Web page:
Celeriac (Celery Root): Nutritional Values and How-To

Written By: Owennie Lee, RD

Title: Registered Dietitian

Alumni: University of British Columbia

Last Updated on:

It is probably fair to say that celeriac is one of the most ignored root vegetables in North America. Also known as celery root, soup celery, celery knob, and turnip rooted celery, celeriac is a special type of celery that was originally grown in Northern Europe and the Mediterranean, and is still a popular ingredient for Europeans. Roughly the size of a turnip, celeriac has a large, bulbous root that is covered with thick, rough skin that is marked by brown patches. Its unglamorous appearance does not do its flavor justice – its crisp texture, as well as its celery and parsley-like flavor, is a great addition to any dish that goes well with celery. As celeriac’s peak season starts from October through April, it is now the time to enjoy this relatively lower-carb root vegetable and reap its nutritional benefits.

Nutrition Facts for Celeriac

  • 1 cup of raw celeriac provides:
    • Calories: 66 kcal
    • Fat: 0.2 g
    • Carbohydrates: 14.4 g
    • Fiber: 2.8 g
    • Net Carb: 11.6 g
    • Protein: 2.3 g
    • Potassium: 468 mg
    • Calcium: 67 mg
    • Vitamin K: 64 ug
    • Glycemic Index (GI): 35 (Low)
Celeriac Nutrition Poster

Compared to other root vegetables, such as potatoes and carrots, celeriac is very low in calories, as it is only 5-6% starch by weight. Celeriac has a net carb of 11.6 grams and glycemic index value of 35, making this low-carb root vegetable ideal be used in place of other starchy root vegetables for people with diabetes. Celeriac is an excellent source of vitamin K (providing 80% DV in one cup), rich in potassium, and is also a good source of calcium.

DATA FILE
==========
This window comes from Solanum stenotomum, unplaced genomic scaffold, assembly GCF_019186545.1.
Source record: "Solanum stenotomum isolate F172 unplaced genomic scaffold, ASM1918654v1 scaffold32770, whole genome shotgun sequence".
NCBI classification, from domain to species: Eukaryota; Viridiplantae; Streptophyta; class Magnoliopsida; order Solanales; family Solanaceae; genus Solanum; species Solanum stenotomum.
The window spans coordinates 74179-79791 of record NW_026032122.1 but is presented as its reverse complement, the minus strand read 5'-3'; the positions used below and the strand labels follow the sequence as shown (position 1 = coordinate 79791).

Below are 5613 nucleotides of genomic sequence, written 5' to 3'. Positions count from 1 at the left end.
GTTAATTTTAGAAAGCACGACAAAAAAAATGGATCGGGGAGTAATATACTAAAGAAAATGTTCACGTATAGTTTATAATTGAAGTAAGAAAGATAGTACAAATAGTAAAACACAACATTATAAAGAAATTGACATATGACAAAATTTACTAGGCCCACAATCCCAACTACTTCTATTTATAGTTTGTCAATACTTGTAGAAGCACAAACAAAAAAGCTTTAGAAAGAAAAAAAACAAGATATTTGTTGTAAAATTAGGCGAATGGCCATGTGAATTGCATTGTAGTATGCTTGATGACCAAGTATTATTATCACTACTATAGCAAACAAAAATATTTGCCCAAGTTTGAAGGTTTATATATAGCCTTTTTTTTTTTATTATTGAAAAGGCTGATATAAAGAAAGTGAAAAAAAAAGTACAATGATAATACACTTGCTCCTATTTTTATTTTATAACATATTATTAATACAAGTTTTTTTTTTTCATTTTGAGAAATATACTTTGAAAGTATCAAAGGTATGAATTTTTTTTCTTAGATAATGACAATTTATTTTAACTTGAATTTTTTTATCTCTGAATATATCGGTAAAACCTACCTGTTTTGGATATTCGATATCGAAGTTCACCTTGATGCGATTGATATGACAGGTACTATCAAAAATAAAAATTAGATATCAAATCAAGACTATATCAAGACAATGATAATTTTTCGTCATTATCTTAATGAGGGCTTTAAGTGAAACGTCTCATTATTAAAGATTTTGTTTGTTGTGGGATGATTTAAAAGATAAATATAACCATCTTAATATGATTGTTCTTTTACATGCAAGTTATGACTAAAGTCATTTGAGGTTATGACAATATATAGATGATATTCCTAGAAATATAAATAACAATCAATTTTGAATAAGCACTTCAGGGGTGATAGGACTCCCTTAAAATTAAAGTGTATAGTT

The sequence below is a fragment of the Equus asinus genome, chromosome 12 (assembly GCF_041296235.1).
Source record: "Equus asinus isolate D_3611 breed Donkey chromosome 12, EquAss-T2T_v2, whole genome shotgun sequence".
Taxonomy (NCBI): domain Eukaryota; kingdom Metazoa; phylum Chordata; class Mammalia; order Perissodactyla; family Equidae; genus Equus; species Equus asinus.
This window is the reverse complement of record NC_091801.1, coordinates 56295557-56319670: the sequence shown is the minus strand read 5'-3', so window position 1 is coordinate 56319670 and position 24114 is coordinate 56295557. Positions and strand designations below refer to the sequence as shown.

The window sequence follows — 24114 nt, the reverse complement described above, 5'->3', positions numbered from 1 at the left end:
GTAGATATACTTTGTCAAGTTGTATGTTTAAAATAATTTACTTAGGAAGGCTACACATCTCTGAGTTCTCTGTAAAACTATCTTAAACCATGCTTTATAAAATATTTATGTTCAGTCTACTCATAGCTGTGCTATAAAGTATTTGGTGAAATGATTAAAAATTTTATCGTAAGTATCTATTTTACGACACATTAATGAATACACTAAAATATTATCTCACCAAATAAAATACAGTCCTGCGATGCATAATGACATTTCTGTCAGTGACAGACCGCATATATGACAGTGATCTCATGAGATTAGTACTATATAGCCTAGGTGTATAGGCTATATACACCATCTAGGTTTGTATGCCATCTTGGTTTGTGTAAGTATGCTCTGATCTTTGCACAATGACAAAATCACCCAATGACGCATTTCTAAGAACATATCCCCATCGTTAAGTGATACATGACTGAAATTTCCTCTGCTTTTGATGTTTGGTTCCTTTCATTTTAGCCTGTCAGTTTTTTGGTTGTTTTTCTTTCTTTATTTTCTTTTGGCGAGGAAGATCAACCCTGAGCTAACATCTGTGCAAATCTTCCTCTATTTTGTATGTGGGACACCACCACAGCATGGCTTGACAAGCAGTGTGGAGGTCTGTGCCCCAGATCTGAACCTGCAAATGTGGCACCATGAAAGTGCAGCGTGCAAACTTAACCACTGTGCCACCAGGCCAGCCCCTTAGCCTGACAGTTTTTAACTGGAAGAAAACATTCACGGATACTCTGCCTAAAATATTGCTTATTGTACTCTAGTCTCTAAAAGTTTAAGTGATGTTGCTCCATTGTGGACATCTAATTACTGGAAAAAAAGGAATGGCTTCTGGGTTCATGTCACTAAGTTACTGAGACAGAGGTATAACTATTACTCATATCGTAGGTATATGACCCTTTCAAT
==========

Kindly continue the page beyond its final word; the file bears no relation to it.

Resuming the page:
How To Pick Celeriac At The Stores

It is best to pick celeriac with small to medium-sized roots, which tend to be more flavorful and less fibrous. Although the stalks and leaves are usually not eaten, the sprouting green tops should be bright green and the root part should not have brown soft spots. Celeriac can be stored in the refrigerator for up to a week, wrapped in a perforated plastic bag with its stalks and leaves removed.

Ways to Include More Celeriac in Your Diet

  • Raw celeriac can be julienned and added to any salad to add crunch.
  • You can bake the entire celeriac with its skin, and enjoy its delicious inner flesh.
  • Cooked and mashed celeriac can be served as a side dish.
  • Celeriac can be sliced and cooked as an accompaniment to an entrée. Pureed celeriac can be added to stews, casseroles, and soups.

Cooking, Health

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3 thoughts on “Celeriac (Celery Root): Nutritional Values and How-To”

  1. Christine it’s a great question. I had previous done searches for it but didn’t find it. I mistakenly believed it was similar to celery. Only after I received the dismaying results of my glucose tolerance test I discovered the cause. Once cooked it has a VERY HIGH Glycemic index:
    Celery root 35 (raw), 85 (cooked)2

    It was in: Adv Nutr. 2013 May; 4(3): 356S–367S.
    Published online 2013 May 6. doi: 10.3945/an.112.003509
    PMCID: PMC3650508
    PMID: 23674805

  2. On the line “Celery root 35 (raw), 85 (cooked)2” I realize the footnote number was listed. It should be removed.


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